Understanding Security Assertion Markup Language (SAML)

What is Security Assertion Markup Language (SAML)?

Security Assertion Markup Language (SAML) is an XML standard that allows secure web domains to exchange user authentication and authorization data. Using SAML, an online service provider can contact a separate online identity provider to authenticate users who are trying to access secure content.

In InApp, we developed a SAML-based Single Sign-On (SSO) service in a different project that provides partner companies with full control over the authorization and authentication of hosted user accounts that can access web-based applications that we had developed. Using the SAML model, our implemented project acts as the service provider and provides services.

Understanding Security Assertion Markup Language (SAML)

InApp project team implemented SSO login for their MyApp Web & Mobile application project. Here SSO workflow describes based on the MyApp web application & Mobile project.

Understanding SAML-based Single Sign-On (SSO)

The following process explains how a user logs into a hosted web application through a partner-operated, SAML-based SSO service.

SAML transaction work flow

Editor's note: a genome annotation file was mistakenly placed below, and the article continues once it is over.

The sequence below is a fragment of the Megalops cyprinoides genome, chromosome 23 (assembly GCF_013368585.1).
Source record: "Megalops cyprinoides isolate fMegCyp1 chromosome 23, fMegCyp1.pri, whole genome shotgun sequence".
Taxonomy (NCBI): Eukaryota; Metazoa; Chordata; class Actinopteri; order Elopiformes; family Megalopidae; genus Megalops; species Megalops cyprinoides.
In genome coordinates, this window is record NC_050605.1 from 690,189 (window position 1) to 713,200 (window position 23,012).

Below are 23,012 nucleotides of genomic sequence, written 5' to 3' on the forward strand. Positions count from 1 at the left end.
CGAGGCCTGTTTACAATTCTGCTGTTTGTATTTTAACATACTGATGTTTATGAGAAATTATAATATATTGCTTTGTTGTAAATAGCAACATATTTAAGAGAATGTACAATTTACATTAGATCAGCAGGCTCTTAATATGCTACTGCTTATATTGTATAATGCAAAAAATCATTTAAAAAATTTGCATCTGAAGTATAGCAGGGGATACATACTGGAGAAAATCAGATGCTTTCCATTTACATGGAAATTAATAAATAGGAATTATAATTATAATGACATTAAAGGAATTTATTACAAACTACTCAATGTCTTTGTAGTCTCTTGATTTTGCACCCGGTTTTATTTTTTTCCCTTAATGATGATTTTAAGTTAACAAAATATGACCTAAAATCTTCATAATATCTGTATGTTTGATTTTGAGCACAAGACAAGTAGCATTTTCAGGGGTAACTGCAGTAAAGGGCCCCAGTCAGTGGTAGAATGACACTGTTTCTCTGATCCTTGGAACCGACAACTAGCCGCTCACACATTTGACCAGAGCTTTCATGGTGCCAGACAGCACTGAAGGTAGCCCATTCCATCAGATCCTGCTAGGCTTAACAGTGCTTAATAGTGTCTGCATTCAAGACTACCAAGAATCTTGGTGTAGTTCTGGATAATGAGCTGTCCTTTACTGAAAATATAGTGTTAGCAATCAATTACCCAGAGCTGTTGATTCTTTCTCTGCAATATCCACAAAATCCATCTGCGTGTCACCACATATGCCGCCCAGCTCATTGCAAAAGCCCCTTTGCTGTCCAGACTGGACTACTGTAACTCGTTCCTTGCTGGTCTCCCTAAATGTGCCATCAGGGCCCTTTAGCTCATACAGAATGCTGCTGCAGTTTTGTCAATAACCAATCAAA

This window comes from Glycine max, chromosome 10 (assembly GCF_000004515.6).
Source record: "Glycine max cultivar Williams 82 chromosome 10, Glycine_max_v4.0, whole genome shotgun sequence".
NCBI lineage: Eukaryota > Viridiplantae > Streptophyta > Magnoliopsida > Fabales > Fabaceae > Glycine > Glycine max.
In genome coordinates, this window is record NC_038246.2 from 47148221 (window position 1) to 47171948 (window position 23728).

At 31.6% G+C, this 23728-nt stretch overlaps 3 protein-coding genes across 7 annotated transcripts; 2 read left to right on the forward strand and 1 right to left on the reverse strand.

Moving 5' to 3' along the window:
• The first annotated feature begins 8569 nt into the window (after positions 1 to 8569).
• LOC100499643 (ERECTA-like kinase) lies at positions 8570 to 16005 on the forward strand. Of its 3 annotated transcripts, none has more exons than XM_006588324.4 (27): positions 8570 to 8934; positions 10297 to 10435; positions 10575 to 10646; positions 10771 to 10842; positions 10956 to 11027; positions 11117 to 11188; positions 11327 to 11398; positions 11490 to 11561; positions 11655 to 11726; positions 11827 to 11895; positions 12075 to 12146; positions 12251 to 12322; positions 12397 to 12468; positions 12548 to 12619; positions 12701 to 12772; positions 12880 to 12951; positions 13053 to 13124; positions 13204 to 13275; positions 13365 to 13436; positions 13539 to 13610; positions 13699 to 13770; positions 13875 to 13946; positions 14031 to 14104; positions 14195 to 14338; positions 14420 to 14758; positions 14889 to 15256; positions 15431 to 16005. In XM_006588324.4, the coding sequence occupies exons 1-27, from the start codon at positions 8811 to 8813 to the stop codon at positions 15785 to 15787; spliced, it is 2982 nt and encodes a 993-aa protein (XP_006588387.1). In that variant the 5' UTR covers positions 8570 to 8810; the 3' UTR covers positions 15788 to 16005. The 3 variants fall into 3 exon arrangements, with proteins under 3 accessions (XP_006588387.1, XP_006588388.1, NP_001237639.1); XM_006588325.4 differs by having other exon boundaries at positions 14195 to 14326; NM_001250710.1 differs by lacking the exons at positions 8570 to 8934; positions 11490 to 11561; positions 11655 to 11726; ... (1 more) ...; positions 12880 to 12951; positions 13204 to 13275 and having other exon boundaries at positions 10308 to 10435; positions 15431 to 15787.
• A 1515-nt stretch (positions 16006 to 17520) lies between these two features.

Here is the detailed step which is mentioned in the image.

The user attempts to reach a hosted application, for example, MyApp.

MyApp generates a SAML authentication request. The SAML request is encoded and embedded into the URL for the partner’s SSO service. The RelayState parameter containing the encoded URL of the MyApp application that the user is trying to reach is also embedded in the SSO URL. This RelayState parameter is meant to be an opaque identifier that is passed back without any modification or inspection.

MyApp sends a redirect to the user’s browser. The redirect URL includes the encoded SAML authentication request that should be submitted to the partner’s SSO service.

The partner decodes the SAML request and extracts the URL for both MyApp’s ACS (Assertion Consumer Service) and the user’s destination URL (RelayState parameter). The partner then authenticates the user. Partners could authenticate users by either asking for valid login credentials or by checking for valid session cookies.

The partner generates a SAML response that contains the authenticated user’s username. In accordance with the SAML 2.0 specification, this response is digitally signed with the partner’s public and private DSA/RSA keys. For this implementation, the developer should integrate the SSO Certificate (.crt) validation while developing. The expiry period of the certificate will be different for each provider.

The partner encodes the SAML response and the RelayState parameter and returns that information to the user’s browser. The partner provides a mechanism so that the browser can forward that information to MyApp’s ACS. For example, the partner could embed the SAML response and destination URL in a form and provide a button that the user can click to submit the form to MyApp. MyApp’s ACS verifies the SAML response using the partner’s public key. If the response is successfully verified, ACS redirects the user to the destination URL. The user has been redirected to the destination URL and is logged in to MyApp.

Have questions? Contact the technology experts at InApp to learn more.